In Matthew 5, Jesus makes the odd connection between adultery (after talking about gouging out eyes and cutting off hands) to divorce. You see the practice of the day (and source of a famous debate in Jesus’ time between two prominent rabbis) was that a man could divorce his wife for any reason he wanted, as long as he wrote her a certificate of divorce that granted her (among other things) the freedom to remarry. Anything could include that he was bored of her, that she was getting older than he would prefer, or that she wasn’t a great cook. It doesn’t matter. Jesus, on the other hand recognized the injustice of this practice, and in siding with the more conservative of the two rabbis in the debate, said that a man could not divorce his wife for anything other than sexual infidelity. This alone was a provocative declaration for Jesus (and one that served to protect women in his culture) but he went even further declaring that if a man did divorce his wife for any other reason (remember that women cannot divorce their husbands in this culture so that question is moot) that he would be guilty of making HER a victim of adultery! Remember that under Old Testament law, women cannot be victims of adultery–only perpetrators–and you can start to understand the scandal of Jesus’ teaching. Even further he says that the divorcing husband makes any future marriage partner for this woman guilty of adultery as well because the marriage was not dissolved for legitimate reasons. This one sin has terrible consequences that reverberate outward in concentric circles from the perpetrator. The radical (even today) implication of Jesus’ teaching here is that when one person exercises power over another (even legal power) for the purposes of their own sexual gratification, great damage is done, and God sides with the victim.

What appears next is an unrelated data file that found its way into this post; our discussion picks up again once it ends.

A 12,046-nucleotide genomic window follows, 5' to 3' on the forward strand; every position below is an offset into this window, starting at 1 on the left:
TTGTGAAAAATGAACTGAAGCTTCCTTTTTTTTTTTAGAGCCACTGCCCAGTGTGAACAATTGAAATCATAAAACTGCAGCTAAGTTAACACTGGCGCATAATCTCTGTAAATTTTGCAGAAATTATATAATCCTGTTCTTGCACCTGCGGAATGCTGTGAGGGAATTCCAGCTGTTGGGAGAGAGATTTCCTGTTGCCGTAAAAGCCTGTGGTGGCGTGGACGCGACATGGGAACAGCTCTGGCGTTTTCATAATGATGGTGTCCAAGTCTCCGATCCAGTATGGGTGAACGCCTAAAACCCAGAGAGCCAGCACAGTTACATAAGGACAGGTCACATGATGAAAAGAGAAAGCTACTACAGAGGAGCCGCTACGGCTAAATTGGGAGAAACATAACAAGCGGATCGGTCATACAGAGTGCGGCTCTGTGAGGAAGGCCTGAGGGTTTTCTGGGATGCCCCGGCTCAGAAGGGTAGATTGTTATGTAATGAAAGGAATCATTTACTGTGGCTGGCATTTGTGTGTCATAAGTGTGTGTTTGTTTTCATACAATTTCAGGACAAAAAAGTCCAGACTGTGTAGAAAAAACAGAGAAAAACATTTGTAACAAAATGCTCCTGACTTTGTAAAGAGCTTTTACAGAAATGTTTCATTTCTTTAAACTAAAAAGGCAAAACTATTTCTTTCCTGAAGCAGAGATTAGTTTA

There is probably no more famous example of this than King David and Bathsheba. In 2 Samuel 11 we read about this famous story of adultery:

One evening David got up from his bed and walked around on the roof of the palace. From the roof he saw a woman bathing. The woman was very beautiful, and David sent someone to find out about her. The man said, “She is Bathsheba, the daughter of Eliam and the wife of Uriah the Hittite.” Then David sent messengers to get her. She came to him, and he slept with her. (Now she was purifying herself from her monthly uncleanness.) Then she went back home. The woman conceived and sent word to David, saying, “I am pregnant.”

2 Samuel 11:2-5

Now there has been centuries of speculation as to whether Bathsheba was a willing participant in the affair, or whether she was forced or coerced into the liaison that led David into ruin - but the reality is that it makes little difference anyways. Had she wanted to refuse she could no more do so than any other woman summoned by her King. David had all the power in the relationship and in his desire to have something that he wanted he exercised that power imbalance over the woman he saw bathing from the roof of his palace. And Just like Jesus’ example his exercise of power left a wake of destruction. It resulted in adultery against Uriah the Hittite (a man who was more noble than King David according to the story), it made a murderer out of the King, and it resulted in the death of a child as well as the tarnishing of David’s legacy and the eventual split and destruction of his Kingdom (through a child of that relationship). Make no mistake, this is the same sort of sin that is blowing up in the media over these last few weeks. People have just become emboldened to speak out about the type of abuse that has been rampant and unchecked for so long.